For a complex vector field in two dimensions with one or more phase singularity - a point where the field amplitude is zero and the phase is undefined - how do you explicitly calculate the total topological charge (specifically, winding number) of the field?

For a complex scalar field $F$, the winding number can be calculated using $$q = \frac{1}{2\pi} \oint_\Gamma (\nabla \arg(F)) \cdot d\textbf{l}$$ where $\Gamma$ is a closed curve around some singularity. You then sum the charges of all singularities to get the total. I'm wondering if there is an analogous expression for a complex vector field?

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    $\begingroup$ What is your definition of topological charge? It's a vague term that is often given to any topologically invariant quantity. $\endgroup$ – ACuriousMind Oct 23 '14 at 18:41
  • $\begingroup$ I haven't been able to find a good definition, but I see it in literature pretty often. Here's an example: journals.aps.org/pra/pdf/10.1103/PhysRevA.56.4064 $\endgroup$ – David Ding Oct 24 '14 at 3:53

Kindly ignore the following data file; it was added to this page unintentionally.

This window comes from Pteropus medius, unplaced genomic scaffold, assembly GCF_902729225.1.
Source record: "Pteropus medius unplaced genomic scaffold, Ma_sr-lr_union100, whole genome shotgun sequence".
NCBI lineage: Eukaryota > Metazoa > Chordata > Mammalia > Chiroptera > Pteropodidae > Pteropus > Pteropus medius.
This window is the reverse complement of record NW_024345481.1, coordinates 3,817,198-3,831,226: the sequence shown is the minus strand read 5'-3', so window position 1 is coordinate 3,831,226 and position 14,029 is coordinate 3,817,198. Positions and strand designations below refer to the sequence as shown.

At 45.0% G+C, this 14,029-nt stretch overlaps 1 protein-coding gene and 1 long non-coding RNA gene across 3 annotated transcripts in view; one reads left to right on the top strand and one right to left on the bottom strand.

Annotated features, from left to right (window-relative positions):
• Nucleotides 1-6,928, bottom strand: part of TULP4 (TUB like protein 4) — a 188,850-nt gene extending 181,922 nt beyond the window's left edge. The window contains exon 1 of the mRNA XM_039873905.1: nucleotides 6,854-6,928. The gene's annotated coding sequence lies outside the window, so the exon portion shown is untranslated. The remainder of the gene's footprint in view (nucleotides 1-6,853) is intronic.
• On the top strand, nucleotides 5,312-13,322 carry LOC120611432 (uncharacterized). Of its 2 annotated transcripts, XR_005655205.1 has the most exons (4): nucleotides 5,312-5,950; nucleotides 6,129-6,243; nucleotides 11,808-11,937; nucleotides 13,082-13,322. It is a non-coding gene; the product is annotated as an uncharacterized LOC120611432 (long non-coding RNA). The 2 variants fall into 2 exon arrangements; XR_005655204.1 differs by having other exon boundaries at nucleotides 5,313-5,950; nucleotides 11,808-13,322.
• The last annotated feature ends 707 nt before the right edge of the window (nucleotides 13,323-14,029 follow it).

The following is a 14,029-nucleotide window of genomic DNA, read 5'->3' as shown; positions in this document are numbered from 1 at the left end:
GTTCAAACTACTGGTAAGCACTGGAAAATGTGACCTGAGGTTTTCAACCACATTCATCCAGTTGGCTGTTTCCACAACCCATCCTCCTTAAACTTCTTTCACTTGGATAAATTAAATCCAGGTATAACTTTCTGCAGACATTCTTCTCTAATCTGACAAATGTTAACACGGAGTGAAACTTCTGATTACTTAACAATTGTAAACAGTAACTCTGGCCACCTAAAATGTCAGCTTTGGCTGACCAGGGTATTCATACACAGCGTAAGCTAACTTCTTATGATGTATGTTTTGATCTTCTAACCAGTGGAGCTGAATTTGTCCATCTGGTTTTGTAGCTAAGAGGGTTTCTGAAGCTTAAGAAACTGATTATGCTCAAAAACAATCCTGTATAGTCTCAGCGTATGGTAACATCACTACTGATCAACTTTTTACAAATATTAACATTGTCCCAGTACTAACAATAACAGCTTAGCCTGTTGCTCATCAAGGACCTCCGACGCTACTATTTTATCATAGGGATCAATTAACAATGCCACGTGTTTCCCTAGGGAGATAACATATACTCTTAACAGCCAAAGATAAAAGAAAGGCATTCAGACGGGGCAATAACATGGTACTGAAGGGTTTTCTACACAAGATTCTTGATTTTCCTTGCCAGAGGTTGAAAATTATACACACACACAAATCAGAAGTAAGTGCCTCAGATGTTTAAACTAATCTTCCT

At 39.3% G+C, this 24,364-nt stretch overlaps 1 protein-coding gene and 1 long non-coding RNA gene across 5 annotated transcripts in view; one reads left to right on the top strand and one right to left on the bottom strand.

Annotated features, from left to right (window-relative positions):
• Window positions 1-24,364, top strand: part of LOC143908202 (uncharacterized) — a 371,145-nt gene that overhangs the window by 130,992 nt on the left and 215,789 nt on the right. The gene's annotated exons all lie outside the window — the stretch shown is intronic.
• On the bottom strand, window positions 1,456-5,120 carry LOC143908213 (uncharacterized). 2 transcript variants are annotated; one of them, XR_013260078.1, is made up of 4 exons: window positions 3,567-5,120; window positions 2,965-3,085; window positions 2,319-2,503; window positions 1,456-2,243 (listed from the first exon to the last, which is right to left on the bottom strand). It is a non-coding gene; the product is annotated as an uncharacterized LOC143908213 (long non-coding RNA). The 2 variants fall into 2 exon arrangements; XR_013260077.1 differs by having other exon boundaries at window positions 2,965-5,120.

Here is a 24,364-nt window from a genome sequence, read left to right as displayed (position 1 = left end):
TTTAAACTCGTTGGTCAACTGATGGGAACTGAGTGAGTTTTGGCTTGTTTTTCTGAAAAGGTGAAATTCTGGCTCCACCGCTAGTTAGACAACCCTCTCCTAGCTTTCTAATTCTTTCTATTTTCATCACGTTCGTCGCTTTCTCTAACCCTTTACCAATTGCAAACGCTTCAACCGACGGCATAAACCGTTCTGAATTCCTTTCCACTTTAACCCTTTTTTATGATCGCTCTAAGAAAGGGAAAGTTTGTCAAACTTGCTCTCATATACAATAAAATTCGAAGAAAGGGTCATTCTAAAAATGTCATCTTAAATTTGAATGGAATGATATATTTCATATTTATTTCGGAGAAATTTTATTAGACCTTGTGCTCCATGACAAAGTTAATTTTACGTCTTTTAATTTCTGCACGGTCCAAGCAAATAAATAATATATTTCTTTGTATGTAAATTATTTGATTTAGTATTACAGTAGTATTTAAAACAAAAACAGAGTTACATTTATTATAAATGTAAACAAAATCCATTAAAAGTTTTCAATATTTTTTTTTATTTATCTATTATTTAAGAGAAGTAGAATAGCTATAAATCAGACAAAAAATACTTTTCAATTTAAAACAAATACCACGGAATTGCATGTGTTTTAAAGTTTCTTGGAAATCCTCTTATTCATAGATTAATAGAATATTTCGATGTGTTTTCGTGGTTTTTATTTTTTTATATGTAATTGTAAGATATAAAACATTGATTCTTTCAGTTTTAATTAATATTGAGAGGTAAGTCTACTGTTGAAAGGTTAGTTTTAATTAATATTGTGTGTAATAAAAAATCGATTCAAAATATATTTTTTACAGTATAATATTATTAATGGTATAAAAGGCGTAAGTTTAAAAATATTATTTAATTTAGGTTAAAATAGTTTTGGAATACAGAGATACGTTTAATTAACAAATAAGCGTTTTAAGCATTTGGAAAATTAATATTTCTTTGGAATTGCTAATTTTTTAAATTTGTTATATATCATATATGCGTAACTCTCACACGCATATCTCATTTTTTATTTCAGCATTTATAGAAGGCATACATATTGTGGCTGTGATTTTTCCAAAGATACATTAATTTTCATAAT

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    $\begingroup$ As I said, it is a name given to any topologically invariant quantity. Only given the equations your field obeys - or, equivalently, its Lagrangian - we could have a look at the possible solutions and see if there are topological invariants characterizing them. There's no general procedure to do topology, it is kind of an art form (as is all math). I believe what you are searching for is done in this paper. (Note: I cannot access the article you linked, so sorry if this is redundant) $\endgroup$ – ACuriousMind Oct 24 '14 at 13:00
  • $\begingroup$ Thanks for the paper. I think I should be more specific. I'm trying to explicitly calculate the topological charge of an electromagnetic field carrying orbital angular momentum in a waveguide. I can't find any good sources for this. $\endgroup$ – David Ding Oct 25 '14 at 21:59

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